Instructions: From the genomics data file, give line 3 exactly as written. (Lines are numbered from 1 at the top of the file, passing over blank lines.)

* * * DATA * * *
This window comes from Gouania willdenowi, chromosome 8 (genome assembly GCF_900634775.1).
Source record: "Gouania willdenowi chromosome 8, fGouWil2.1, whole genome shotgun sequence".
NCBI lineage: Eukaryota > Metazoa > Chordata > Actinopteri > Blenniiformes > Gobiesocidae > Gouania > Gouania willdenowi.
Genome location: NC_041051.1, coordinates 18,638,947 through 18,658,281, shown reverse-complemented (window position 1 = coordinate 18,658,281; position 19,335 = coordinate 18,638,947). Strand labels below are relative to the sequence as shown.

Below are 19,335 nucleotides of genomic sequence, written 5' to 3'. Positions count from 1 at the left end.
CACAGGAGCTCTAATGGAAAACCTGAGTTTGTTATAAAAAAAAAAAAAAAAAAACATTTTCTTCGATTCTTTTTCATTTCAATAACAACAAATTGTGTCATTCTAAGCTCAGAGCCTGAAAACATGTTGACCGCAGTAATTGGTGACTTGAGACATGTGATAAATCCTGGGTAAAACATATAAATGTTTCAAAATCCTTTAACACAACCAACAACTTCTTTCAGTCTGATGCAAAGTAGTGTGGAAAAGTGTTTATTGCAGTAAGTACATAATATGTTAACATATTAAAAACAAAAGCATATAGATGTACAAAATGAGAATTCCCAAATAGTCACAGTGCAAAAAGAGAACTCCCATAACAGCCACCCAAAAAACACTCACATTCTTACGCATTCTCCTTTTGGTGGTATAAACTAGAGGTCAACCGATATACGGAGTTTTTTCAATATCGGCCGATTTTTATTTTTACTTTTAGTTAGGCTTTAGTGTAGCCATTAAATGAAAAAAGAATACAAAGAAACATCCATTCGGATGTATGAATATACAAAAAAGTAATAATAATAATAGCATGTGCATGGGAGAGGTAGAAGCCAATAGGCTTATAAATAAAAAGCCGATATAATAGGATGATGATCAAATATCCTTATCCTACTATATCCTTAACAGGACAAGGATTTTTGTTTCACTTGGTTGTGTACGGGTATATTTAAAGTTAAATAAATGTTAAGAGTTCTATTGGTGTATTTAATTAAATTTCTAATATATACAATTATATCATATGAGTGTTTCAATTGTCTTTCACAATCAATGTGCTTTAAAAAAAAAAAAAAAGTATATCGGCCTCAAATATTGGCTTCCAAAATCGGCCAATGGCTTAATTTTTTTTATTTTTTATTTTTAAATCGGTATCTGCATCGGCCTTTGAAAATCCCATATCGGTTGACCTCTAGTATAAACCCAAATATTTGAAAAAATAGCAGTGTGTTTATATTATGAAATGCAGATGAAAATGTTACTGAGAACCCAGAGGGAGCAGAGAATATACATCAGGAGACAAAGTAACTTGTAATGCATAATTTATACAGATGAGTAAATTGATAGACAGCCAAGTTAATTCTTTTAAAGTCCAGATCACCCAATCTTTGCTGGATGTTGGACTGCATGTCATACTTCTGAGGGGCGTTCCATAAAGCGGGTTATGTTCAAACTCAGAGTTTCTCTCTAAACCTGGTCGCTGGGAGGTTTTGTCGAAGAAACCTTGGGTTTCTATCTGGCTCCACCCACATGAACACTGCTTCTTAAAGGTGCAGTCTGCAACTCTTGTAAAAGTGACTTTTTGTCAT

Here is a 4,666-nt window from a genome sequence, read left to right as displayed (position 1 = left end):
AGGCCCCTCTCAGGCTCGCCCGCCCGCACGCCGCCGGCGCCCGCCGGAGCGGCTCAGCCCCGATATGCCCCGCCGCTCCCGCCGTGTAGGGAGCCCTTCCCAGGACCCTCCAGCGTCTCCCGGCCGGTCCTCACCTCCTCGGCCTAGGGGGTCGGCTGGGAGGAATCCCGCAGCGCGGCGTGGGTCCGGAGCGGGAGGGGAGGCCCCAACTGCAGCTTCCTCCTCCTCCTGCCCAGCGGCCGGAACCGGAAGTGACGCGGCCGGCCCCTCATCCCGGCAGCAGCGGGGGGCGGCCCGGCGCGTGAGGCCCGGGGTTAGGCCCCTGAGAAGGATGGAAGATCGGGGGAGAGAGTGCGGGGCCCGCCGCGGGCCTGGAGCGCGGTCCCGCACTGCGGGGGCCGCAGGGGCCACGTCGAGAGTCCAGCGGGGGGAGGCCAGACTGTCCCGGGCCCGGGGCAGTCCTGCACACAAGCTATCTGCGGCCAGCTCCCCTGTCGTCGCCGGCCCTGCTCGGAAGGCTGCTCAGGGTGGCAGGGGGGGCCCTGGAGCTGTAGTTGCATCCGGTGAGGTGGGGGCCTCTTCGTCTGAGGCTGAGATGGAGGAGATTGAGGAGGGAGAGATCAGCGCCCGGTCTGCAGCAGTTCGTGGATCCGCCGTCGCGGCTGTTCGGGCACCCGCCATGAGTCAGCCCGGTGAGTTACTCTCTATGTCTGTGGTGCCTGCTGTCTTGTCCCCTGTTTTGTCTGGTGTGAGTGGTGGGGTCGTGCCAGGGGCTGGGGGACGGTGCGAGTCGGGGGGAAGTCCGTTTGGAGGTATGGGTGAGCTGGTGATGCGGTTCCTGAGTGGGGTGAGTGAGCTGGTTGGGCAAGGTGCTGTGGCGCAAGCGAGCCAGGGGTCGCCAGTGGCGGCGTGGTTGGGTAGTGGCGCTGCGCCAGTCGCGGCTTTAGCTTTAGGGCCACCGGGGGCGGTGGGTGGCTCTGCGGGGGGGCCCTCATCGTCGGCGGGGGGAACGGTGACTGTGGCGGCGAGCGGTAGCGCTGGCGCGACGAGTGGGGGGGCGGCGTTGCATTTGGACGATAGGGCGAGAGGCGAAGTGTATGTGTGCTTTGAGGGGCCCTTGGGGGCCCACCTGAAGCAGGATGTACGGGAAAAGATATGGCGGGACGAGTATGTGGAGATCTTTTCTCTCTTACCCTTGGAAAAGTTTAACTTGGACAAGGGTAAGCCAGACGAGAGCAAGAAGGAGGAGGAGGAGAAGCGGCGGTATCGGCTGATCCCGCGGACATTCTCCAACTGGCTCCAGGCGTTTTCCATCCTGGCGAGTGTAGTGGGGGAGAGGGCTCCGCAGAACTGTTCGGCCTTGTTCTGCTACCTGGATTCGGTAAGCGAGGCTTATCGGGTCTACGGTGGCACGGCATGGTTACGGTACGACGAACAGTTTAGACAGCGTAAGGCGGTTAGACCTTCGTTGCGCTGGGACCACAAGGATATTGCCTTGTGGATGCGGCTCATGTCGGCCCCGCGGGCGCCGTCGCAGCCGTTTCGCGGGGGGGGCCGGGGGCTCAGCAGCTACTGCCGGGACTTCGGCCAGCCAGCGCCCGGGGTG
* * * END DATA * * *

NCBI lineage: Eukaryota > Metazoa > Chordata > Actinopteri > Blenniiformes > Gobiesocidae > Gouania > Gouania willdenowi.